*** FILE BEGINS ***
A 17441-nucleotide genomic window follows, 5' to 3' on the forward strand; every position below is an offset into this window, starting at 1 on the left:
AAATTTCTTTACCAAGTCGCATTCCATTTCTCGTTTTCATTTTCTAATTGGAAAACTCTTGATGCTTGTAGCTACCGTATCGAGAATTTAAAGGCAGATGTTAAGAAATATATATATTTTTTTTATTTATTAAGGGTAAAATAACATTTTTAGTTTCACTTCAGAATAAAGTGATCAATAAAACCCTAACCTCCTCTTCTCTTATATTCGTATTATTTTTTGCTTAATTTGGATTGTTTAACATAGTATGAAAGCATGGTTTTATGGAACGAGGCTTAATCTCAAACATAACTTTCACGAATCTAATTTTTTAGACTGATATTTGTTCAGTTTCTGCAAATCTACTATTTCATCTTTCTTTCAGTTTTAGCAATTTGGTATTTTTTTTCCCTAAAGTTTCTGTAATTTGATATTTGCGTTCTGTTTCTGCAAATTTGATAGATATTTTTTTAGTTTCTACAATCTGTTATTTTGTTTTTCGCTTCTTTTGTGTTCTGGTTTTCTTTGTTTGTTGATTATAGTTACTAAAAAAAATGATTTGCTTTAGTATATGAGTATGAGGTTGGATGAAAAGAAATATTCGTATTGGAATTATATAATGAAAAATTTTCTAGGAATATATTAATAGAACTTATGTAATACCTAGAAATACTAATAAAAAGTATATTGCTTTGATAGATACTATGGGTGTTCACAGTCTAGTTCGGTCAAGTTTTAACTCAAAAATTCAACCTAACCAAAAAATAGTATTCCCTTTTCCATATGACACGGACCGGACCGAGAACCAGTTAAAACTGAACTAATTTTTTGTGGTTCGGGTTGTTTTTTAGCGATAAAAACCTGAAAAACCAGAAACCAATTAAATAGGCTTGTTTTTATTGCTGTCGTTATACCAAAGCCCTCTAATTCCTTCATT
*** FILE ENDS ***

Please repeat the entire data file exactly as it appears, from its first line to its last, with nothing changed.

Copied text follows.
A 17441-nucleotide genomic window follows, 5' to 3' on the forward strand; every position below is an offset into this window, starting at 1 on the left:
AAATTTCTTTACCAAGTCGCATTCCATTTCTCGTTTTCATTTTCTAATTGGAAAACTCTTGATGCTTGTAGCTACCGTATCGAGAATTTAAAGGCAGATGTTAAGAAATATATATATTTTTTTTATTTATTAAGGGTAAAATAACATTTTTAGTTTCACTTCAGAATAAAGTGATCAATAAAACCCTAACCTCCTCTTCTCTTATATTCGTATTATTTTTTGCTTAATTTGGATTGTTTAACATAGTATGAAAGCATGGTTTTATGGAACGAGGCTTAATCTCAAACATAACTTTCACGAATCTAATTTTTTAGACTGATATTTGTTCAGTTTCTGCAAATCTACTATTTCATCTTTCTTTCAGTTTTAGCAATTTGGTATTTTTTTTCCCTAAAGTTTCTGTAATTTGATATTTGCGTTCTGTTTCTGCAAATTTGATAGATATTTTTTTAGTTTCTACAATCTGTTATTTTGTTTTTCGCTTCTTTTGTGTTCTGGTTTTCTTTGTTTGTTGATTATAGTTACTAAAAAAAATGATTTGCTTTAGTATATGAGTATGAGGTTGGATGAAAAGAAATATTCGTATTGGAATTATATAATGAAAAATTTTCTAGGAATATATTAATAGAACTTATGTAATACCTAGAAATACTAATAAAAAGTATATTGCTTTGATAGATACTATGGGTGTTCACAGTCTAGTTCGGTCAAGTTTTAACTCAAAAATTCAACCTAACCAAAAAATAGTATTCCCTTTTCCATATGACACGGACCGGACCGAGAACCAGTTAAAACTGAACTAATTTTTTGTGGTTCGGGTTGTTTTTTAGCGATAAAAACCTGAAAAACCAGAAACCAATTAAATAGGCTTGTTTTTATTGCTGTCGTTATACCAAAGCCCTCTAATTCCTTCATT